How to upgrade your eBike with a suspension seatpost

Adding a suspension seatpost to your eBike is one of the easiest upgrades you can make, a straightforward task that most home mechanics can handle. Here's what you need to know to choose a suspension seatpost and install it on your eBike, including recommended makes/models and step-by-step installation instructions.

Why use a suspension seatpost

If you're riding a "hardtail" eBike (one that has a front suspension fork, but no rear suspension built into the frame) or even a full rigid eBike with no suspension at all, a suspension seatpost is an economical way to take the edge off bumps, allowing you to ride with more comfort and control.

Suspension seatposts have a plunger (similar to the way a suspension fork works) or parallelogram design, both of which allow the eBike's saddle to move up and down in response to rough terrain or bumps. Higher-end models have adjustable spring preload to suit different rider weights and riding styles.

Installing a suspension seatpost is much less expensive than the cost of a full-suspension eBike frame - which can add hundreds of dollars to the cost of an eBike. Suspension seatposts, on the other hand, cost just $50 - $300.

Get the right length and diameter seatpost

We need a couple measurements to get the right size replacement seatpost. They come in various lengths and diameters. While there is some flexibility around the length to suit your personal preference, the diameter must match your existing seatpost exactly.

If you remove your existing seatpost, you'll often find the measurements stamped right on it, near the minimum insertion mark. For example, you might find a seatpost marked "27.2mm x 400mm" - that's a post with a diameter of 27.2mm and a length (measured from the end of the "pipe" to the saddle rails) of 400mm. Occasionally, the markings are less clear - you might find a seatpost marked "316" - that's shorthand for 31.6mm, and so on.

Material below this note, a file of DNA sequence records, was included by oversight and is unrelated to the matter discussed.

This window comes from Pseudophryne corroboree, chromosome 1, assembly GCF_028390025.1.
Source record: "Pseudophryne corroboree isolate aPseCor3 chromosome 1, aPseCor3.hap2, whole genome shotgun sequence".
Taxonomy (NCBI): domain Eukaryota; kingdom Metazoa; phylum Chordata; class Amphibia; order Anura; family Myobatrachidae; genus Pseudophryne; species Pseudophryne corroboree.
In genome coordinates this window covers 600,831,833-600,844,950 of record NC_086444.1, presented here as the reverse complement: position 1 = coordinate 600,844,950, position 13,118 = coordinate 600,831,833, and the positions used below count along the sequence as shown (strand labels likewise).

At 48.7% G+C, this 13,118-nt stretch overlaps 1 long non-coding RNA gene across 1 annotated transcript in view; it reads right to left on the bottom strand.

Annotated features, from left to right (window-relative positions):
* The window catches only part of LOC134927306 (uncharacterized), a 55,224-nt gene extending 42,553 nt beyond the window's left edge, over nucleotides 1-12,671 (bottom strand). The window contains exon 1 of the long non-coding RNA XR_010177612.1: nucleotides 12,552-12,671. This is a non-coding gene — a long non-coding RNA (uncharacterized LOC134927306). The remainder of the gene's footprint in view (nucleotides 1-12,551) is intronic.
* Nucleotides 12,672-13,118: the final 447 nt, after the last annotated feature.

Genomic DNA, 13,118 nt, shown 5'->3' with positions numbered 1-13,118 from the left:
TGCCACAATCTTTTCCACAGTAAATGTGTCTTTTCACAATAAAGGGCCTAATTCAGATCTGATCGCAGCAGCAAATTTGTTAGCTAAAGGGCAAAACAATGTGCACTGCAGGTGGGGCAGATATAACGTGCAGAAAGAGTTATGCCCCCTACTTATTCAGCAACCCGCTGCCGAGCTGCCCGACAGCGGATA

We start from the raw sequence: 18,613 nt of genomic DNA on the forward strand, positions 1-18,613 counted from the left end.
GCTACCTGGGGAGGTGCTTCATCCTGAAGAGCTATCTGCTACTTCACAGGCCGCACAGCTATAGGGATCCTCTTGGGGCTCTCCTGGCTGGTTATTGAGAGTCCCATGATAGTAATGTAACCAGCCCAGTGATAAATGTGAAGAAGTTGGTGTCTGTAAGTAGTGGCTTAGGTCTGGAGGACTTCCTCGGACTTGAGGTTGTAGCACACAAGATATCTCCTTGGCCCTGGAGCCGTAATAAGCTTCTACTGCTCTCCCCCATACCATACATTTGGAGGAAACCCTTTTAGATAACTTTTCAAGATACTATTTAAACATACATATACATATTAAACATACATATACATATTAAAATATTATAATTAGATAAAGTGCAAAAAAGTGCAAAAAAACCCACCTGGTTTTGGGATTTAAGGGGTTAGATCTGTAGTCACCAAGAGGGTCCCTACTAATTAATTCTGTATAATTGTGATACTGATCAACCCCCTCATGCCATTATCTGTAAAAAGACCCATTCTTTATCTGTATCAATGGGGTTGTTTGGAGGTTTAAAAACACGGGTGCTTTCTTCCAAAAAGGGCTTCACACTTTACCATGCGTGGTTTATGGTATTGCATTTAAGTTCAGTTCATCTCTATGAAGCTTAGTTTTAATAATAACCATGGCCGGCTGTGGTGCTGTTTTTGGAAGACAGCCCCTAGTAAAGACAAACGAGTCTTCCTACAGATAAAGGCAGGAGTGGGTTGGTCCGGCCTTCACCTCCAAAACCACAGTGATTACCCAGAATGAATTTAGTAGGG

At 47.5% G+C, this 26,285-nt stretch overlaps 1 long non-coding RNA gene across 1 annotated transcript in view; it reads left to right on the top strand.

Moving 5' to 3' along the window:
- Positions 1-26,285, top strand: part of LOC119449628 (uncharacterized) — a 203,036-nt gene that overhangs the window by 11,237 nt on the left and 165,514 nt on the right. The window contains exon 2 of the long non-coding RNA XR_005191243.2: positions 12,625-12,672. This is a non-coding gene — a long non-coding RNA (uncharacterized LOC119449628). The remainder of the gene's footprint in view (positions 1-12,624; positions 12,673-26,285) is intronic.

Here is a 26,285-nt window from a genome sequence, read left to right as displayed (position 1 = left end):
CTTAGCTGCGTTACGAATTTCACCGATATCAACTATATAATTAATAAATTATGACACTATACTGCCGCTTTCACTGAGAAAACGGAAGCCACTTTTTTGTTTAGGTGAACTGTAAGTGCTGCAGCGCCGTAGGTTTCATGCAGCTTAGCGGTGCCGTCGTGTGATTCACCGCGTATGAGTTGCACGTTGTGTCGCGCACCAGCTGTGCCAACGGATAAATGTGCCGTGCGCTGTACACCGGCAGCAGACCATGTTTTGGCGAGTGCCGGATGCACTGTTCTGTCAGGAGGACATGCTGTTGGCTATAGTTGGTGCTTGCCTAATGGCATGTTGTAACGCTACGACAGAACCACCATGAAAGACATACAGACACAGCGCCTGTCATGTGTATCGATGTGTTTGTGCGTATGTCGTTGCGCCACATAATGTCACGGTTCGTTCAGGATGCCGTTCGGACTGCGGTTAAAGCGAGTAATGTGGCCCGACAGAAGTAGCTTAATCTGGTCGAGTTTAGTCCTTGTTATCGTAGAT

If you can't read the markings on your existing seatpost, you may to to measure manually. This must be very precise, so consider using a digital caliper. You an also check with the manufacturer of your bike to see if they have the right size on file to save you the trouble.

Generally, you should purchase a replacement seatpost of the same overall length, or close to it, as the model it replaces. Too short, and you may not be able to raise the saddle high enough, too long, and you may not be able to lower it enough to suit the rider.

It's important to keep in mind that adding a suspension seatpost can limit how low the saddle can be - that's because the round, pipe-shaped portion of the seatpost has to slide into the frame, and the moving portions on the new suspension seatpost must be exposed, externally, outside the bicycle frame. It's common for the minimum saddle height to go up by a couple inches when you upgrade to a suspension seatpost, so take a note of this if your existing saddle height is already close to as low as it can go.

Using a seatpost shim

Sometimes you may find that your preferred seatpost doesn't come in a diameter that exactly matches your eBike. In that case, you can sometimes use a shim to adapt the two.